By imperial flexibility, I mean that US policymakers are not averse to working with ex-leftists, ex-guerrillas, demagogic populists, or even “anti-neoliberals” ­ providing they govern in the interests of the US MNC, pay the foreign debt and implement IMF diktats. US policymakers are less interested in past politics and class origins, than they are with current and future policies and structural commitments. Washington supports military coup and military intervention against regimes which oppose US imperial foreign policy (Chavez in Venezuela) or refuse to implement IMF privatization program (Aristide in Haiti). At the same time it supports electoral regimes like Toledo in Peru, Lagos in Chile, Gutierrez in Ecuador, Lula in Brazil, Fox in Mexico and others. In Colombia, Washington works closely with the death squad paramilitary and military forces assassinating opponents to elected President Uribe.

These are not “contradictory” policies but rather reflect a clear and coherent class and imperial analysis, where friends and foes are defined in terms of strategic military, political and economic interests.

There have been several ‘realignments’ in US political tactics since the Second World War:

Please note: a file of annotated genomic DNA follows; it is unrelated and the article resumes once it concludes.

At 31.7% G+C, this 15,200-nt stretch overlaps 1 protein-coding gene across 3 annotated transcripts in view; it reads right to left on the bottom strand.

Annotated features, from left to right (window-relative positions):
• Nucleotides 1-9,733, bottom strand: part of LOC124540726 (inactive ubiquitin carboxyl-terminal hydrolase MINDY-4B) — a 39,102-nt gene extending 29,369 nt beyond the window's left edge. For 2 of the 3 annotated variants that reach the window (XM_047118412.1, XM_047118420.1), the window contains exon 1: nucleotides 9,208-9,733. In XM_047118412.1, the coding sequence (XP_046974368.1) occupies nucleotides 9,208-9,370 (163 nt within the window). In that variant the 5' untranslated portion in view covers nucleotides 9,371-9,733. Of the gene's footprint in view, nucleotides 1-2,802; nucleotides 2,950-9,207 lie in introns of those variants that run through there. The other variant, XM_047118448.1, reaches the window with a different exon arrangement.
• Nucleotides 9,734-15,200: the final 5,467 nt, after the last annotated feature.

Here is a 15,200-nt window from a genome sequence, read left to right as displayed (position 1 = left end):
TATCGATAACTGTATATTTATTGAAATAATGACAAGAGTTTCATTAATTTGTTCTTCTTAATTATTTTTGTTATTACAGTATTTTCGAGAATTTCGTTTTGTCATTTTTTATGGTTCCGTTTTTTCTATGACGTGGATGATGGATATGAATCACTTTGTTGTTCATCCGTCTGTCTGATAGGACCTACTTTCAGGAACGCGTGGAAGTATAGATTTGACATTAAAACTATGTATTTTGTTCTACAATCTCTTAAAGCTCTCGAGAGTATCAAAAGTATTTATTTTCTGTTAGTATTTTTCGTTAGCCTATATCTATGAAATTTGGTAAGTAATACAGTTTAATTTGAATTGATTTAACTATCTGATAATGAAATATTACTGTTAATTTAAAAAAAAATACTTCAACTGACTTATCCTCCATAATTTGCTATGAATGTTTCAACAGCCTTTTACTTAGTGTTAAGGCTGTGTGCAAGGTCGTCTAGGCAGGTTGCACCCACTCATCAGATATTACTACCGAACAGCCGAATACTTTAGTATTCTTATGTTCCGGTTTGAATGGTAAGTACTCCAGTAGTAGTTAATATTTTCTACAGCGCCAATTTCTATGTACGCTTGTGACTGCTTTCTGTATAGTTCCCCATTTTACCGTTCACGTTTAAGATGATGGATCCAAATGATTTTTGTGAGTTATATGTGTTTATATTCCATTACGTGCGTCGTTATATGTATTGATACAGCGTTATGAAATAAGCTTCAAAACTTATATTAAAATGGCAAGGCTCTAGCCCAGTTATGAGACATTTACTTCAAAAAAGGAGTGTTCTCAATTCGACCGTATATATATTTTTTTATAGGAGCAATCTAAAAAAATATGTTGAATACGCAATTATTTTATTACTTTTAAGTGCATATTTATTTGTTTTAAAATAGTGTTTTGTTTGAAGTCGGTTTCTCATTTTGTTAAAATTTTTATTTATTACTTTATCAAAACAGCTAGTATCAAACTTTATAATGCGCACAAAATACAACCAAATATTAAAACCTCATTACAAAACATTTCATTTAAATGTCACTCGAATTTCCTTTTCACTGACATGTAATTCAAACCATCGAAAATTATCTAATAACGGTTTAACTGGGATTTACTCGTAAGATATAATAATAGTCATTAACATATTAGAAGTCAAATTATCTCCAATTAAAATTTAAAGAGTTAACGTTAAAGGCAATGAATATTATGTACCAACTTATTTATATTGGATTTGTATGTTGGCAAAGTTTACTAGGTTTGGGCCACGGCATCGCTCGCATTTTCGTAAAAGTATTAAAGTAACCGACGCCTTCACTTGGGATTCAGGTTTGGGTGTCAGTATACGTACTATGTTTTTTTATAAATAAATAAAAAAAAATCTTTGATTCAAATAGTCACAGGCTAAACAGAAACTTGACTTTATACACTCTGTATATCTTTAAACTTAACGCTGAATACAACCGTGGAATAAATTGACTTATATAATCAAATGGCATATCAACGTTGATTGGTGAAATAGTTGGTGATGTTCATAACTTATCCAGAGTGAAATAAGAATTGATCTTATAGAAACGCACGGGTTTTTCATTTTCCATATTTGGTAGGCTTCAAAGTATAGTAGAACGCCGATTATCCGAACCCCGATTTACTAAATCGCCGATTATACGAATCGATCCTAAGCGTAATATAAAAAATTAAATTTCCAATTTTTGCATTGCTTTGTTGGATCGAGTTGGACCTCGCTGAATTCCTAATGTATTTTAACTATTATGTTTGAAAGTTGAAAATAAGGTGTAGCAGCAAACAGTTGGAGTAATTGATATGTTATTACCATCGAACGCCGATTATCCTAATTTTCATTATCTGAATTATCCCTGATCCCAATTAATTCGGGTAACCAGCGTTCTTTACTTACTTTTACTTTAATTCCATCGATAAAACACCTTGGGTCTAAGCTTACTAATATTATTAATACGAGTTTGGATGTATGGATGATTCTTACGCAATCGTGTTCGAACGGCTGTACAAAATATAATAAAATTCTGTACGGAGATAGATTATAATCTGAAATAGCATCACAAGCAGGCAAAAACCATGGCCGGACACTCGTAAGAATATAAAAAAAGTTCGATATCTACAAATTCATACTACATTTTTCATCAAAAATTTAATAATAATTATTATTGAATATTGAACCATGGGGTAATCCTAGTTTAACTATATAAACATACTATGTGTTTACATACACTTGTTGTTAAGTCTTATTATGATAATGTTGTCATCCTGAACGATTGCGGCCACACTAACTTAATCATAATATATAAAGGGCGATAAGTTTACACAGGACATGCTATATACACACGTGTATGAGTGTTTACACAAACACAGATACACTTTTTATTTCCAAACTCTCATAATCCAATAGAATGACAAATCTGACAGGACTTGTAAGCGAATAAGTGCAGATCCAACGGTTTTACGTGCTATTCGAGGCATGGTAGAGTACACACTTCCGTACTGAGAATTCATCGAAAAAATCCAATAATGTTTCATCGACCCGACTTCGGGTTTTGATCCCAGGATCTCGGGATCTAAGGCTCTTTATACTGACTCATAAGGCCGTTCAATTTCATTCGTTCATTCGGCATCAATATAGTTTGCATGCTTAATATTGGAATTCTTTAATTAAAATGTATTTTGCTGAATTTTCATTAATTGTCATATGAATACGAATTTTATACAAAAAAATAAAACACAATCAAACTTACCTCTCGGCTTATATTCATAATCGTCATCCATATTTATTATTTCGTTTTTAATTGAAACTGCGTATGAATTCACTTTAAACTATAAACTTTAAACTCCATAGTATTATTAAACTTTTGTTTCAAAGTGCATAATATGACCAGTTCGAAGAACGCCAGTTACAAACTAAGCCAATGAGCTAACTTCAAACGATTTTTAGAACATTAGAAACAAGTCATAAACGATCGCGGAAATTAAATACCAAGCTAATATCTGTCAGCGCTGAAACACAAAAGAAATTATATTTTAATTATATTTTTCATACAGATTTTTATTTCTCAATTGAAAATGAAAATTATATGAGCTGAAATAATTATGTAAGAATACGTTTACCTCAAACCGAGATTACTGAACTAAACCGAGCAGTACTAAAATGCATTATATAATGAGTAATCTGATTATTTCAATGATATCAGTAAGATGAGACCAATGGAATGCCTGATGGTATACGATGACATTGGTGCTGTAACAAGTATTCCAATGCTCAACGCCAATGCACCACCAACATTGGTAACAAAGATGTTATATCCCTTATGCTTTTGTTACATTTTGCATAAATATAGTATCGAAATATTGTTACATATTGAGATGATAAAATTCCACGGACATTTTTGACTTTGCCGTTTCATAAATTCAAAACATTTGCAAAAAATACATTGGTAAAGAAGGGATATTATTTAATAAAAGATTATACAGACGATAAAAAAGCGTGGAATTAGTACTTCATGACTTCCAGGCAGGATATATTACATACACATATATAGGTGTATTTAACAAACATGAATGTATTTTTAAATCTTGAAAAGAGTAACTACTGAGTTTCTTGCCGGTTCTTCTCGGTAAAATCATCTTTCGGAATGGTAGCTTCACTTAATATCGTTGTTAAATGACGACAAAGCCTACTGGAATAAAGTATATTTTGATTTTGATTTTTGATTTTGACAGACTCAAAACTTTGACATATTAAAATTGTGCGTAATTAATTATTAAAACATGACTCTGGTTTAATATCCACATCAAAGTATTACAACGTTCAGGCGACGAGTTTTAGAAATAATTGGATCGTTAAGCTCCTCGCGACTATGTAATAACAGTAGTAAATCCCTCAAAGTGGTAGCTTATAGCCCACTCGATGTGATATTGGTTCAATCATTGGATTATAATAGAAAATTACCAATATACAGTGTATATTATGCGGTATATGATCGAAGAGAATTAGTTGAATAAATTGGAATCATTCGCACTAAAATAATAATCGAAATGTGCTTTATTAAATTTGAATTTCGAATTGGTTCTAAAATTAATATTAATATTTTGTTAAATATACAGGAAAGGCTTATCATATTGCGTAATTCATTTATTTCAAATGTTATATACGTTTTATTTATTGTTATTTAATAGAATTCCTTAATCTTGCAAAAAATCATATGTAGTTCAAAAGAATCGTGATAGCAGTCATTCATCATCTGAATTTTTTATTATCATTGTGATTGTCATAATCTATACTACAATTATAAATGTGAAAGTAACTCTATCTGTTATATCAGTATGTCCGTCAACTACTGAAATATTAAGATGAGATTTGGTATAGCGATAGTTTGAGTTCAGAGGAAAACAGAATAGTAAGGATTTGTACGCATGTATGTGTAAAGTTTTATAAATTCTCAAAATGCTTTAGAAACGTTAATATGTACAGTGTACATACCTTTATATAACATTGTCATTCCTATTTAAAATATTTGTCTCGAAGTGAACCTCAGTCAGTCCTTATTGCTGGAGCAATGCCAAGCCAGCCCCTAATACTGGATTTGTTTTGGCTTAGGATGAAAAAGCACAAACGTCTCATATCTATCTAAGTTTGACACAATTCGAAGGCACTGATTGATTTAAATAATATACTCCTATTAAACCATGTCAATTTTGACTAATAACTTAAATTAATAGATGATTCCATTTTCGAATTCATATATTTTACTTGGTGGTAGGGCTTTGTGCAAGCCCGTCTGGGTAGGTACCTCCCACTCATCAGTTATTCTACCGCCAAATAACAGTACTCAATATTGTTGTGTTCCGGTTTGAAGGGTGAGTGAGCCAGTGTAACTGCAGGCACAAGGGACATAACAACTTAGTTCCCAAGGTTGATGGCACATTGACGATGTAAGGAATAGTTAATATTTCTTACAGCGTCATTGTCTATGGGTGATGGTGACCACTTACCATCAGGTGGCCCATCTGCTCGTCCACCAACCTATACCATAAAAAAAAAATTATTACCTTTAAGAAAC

Post-Fascist 1945-48

Washington combined support for electoral regimes and center-left coalitions in Costa Rica, Guatemala and Chile with support for traditional dictatorial clients (Somoza) and opposition to popular nationalists in Argentina.

Cold War 1948-60

Washington shifts to military dictatorships, coups and repressive rightwing civilian regimes (Paraguay, Peru, Venezuela and Cuba).

Cuban Revolution 1961-63

The Alliance for Progress combines support for ‘reformist electoral politics’ and counter-insurgency (Venezuela), coups (Dominican Republic) and military invasion (Cuba).

Phase I ­ Counter-Revolution 1964-71

There are Right-wing coups in Brazil, Bolivia, Argentina, and Ecuador and repressive civilian counter-insurgency regime (Colombia, Venezuela), reformist anti-communist (Chile Christian Democrats).

Phase II Counter-Revolutionary Politics 1972-1982

These are the politics of savage repression, with terrorist regimes in Chile, Argentina, El Salvador, Nicaragua, Uruguay, Brazil and Bolivia

Consolidation of Empire: Political Realignment Part I 1983-1994

There is a shift form decaying military regimes to conservative neo-liberal electoral regimes in Argentina, Brazil, Chile, Uruguay, Bolivia, etc.; deepening military intervention in Nicaragua, El Salvador, Guatemala, Grenada, and Panama; and continued alignment with repressive civilian regimes in Colombia, Venezuela and Ecuador.

From Neo-Colonies to Colonies: Political Realignment Part II 1995-2005

This features the conversion of the center-left to pro-colonial politics in Brazil, Bolivia, Ecuador, Argentina,Uruguay and Chile and military coups and intervention in Venezuela (2002, 2003 and 2004) and Haiti (2004).